One of the earliest prints by the ILN is dated 30 August 1884 and bears the title `7he Salvation Riots at Worthing, Sussex". This half page print is fairly rare in terms of few coming onto the market. Perhaps two reasons account for this. First, the ILN published ever larger numbers of copies as the 1880s and 1890s progressed and so more of the later prints tend to survive. Second, the reverse side of the print is also of historical interest and included a map of the Nile (and this page is itself collectable).
One of the finest prints is a double page reproduction of a picture entitled "'An English Lady-Preacher of the "Salvation Army" in a Swiss Tavern". It was produced in the ILN of 26 March 1887 and on the reverse is a commentary on both the picture itself and the Salvation Army in general. The writer appears to favour the work of the Army, despite their " odd banners and music, the extraordinary phraseology of their mottoes, (and) the uncouth gymnastics of their ritual".
On 3 March 1888, the ILN produced a graphic print entitled "'The "Slum Sisters" Service of the Salvation Army". Eight small pictures fill the page and these include Mrs Captain Webb in the drab clothing of the poor. On the reverse is an article describing the work of the "slum sisters" who labour for the "moral and religious elevation (of the poor)".
"The Salvation Army Exhibition at the Agricultural Hall, Islington" is the caption for a multi-picture view of the Army from other lands and at home. There is even a small group of very contented looking "Salvation Pigs! From the Army's Essex Farm'.
Almost certainly in response to General Booth's "In Darkest England Scheme" of 1890, the ILN over two week carried pictures and articles. On 17 January 1891, details of "The Salvation Army Social Scheme: Sketches In Hanbury Street, Whitechapel' were given in very detailed pictures. On the reverse page is the first part of a lengthy article (with small pictures) by Frank Smith - recently a Commissioner in the Army. On 24 January, the scene is a multi-picture view of `7he Salvation Army Social Scheme: Sketches in the Westminster Shelter, Horseferry Road." Again, on the reverse, Smith writes at length and concludes his article.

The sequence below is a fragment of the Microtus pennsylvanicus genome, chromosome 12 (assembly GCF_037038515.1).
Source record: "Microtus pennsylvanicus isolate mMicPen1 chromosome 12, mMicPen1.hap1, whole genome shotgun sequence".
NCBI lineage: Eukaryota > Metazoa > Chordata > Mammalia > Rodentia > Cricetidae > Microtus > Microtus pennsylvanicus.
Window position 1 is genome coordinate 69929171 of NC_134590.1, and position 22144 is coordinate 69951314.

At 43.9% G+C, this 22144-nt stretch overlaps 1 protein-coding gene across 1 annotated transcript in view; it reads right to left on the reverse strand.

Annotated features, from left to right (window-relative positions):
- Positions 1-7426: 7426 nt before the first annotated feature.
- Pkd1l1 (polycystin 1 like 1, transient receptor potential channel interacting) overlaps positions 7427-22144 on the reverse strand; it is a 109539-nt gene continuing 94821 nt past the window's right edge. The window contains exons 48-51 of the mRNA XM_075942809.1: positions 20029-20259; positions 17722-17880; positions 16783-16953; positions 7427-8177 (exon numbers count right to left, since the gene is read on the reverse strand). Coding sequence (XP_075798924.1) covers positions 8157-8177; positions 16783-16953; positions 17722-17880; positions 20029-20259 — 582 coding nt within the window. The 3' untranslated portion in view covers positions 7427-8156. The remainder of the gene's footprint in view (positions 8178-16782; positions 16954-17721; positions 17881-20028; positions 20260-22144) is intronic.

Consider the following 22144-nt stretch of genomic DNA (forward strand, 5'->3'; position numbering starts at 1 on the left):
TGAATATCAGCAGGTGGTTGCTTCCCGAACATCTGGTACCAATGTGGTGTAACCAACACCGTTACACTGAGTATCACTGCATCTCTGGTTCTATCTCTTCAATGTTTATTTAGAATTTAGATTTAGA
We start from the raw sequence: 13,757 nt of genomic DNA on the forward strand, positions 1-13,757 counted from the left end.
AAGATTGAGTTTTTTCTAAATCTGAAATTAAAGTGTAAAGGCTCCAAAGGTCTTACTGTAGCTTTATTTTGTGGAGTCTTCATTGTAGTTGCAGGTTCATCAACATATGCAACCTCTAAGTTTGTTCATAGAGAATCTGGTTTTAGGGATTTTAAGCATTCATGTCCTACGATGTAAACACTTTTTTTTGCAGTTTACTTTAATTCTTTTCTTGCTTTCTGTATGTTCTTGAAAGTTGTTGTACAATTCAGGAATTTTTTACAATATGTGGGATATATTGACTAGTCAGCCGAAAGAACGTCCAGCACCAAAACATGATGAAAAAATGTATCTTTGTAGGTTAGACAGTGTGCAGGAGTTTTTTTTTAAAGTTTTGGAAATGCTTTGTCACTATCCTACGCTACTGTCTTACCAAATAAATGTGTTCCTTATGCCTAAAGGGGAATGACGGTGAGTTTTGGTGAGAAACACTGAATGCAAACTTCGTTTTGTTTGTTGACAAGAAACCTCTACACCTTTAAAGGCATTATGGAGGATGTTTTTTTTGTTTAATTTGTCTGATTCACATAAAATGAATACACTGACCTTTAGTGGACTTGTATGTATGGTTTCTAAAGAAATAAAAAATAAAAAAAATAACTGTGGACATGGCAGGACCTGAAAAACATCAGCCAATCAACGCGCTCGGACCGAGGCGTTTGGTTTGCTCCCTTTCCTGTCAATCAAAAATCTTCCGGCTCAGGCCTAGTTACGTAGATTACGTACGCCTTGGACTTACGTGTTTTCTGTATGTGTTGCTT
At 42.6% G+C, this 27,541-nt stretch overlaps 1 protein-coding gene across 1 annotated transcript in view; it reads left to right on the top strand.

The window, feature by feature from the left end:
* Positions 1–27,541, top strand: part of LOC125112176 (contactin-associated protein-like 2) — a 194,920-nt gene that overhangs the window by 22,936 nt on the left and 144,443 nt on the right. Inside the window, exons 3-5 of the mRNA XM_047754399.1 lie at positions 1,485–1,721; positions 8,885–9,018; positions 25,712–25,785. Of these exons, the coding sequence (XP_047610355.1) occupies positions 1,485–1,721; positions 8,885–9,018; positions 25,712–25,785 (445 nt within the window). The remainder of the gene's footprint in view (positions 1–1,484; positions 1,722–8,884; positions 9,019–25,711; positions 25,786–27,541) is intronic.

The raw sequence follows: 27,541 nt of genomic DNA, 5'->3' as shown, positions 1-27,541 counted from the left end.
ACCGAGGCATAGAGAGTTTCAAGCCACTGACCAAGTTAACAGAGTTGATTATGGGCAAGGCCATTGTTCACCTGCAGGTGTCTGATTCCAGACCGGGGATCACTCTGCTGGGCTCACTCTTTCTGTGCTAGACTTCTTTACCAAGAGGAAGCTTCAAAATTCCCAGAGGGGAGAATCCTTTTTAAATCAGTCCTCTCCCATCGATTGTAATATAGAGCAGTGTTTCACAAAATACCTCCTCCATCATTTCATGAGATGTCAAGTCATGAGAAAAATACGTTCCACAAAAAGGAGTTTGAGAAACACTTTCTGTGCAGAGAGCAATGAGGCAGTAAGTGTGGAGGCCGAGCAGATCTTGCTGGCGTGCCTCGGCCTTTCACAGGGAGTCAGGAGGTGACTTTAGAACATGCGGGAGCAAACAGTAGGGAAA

Later, on 9 May 1891, the ILN produced a half-page rural scene with the caption "Site of 'General' Booth's projected Home Colony, Hadleigh, near Southend, Essex".
The ILN of 20 February 1892 has two prints on one page. Both celebrate the General's return to England earlier that month after an epic seventh month tour which included India and Australia. The top view shows the General on board his specially chartered steamer entering Southampton from Cherbourg. The bottom view is of a mass welcome for him in Hyde Park. On the reverse is a detailed passage explaining the prints.
In 1904 the Salvation Army organised an International Congress which was attended by Salvationists from around the world. The ILN of 2 July 1904 produced two finely detailed prints. The first shows the General `1eading the hymn ... with uplifted arms". Underneath the caption is a short piece about William Booth having just been received by the King, and his wishes for the future. The second shows "Salvationists From All Climes". Wonderful national costumes are shown including one, apparently from Belgium, where the person could be mistaken for a Ku Klux Klansman!
Three fine full page prints and photographic pictures round off this article. On 4 November 1905, the ILN published a print of General Booth being presented with the Freedom of London. Underneath it states that he is "the first Minister of Religion ever made a Freeman of the City" and goes on to briefly refer to the civic ceremony. On 30 December 1905, a photographic picture with the caption "The Latest Portrait of General Booth" was published, complete with a short paragraph on his work. Finally, a stunning photographic picture appeared on the cover of the ILN for 27 October, 1906. It has the caption `The General Overlooked" and then explains that General Booth is shown dictating to his secretary.